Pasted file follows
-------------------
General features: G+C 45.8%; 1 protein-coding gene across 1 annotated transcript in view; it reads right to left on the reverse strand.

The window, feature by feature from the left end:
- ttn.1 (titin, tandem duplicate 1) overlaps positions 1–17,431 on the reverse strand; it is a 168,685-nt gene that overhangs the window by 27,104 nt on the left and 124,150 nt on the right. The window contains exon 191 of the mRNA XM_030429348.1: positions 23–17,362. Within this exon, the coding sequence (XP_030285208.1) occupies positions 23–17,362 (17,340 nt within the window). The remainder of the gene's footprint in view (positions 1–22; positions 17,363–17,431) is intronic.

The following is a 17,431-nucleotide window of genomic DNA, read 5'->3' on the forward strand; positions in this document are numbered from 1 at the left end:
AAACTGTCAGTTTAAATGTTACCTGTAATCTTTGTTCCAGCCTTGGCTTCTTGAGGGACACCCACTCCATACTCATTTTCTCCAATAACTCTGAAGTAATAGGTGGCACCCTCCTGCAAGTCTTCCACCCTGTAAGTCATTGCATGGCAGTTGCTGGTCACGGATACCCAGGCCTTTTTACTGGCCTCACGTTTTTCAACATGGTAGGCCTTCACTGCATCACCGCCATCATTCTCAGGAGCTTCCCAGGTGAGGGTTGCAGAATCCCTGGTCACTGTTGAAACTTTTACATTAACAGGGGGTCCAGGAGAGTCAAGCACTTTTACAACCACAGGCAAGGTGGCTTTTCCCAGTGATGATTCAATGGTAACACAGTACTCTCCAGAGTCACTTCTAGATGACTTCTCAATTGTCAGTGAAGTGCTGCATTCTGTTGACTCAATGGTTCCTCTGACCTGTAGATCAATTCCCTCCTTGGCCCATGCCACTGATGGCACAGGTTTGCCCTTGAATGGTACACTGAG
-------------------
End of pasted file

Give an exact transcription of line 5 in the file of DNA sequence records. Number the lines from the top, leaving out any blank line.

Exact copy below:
AAACTGTCAGTTTAAATGTTACCTGTAATCTTTGTTCCAGCCTTGGCTTCTTGAGGGACACCCACTCCATACTCATTTTCTCCAATAACTCTGAAGTAATAGGTGGCACCCTCCTGCAAGTCTTCCACCCTGTAAGTCATTGCATGGCAGTTGCTGGTCACGGATACCCAGGCCTTTTTACTGGCCTCACGTTTTTCAACATGGTAGGCCTTCACTGCATCACCGCCATCATTCTCAGGAGCTTCCCAGGTGAGGGTTGCAGAATCCCTGGTCACTGTTGAAACTTTTACATTAACAGGGGGTCCAGGAGAGTCAAGCACTTTTACAACCACAGGCAAGGTGGCTTTTCCCAGTGATGATTCAATGGTAACACAGTACTCTCCAGAGTCACTTCTAGATGACTTCTCAATTGTCAGTGAAGTGCTGCATTCTGTTGACTCAATGGTTCCTCTGACCTGTAGATCAATTCCCTCCTTGGCCCATGCCACTGATGGCACAGGTTTGCCCTTGAATGGTACACTGAG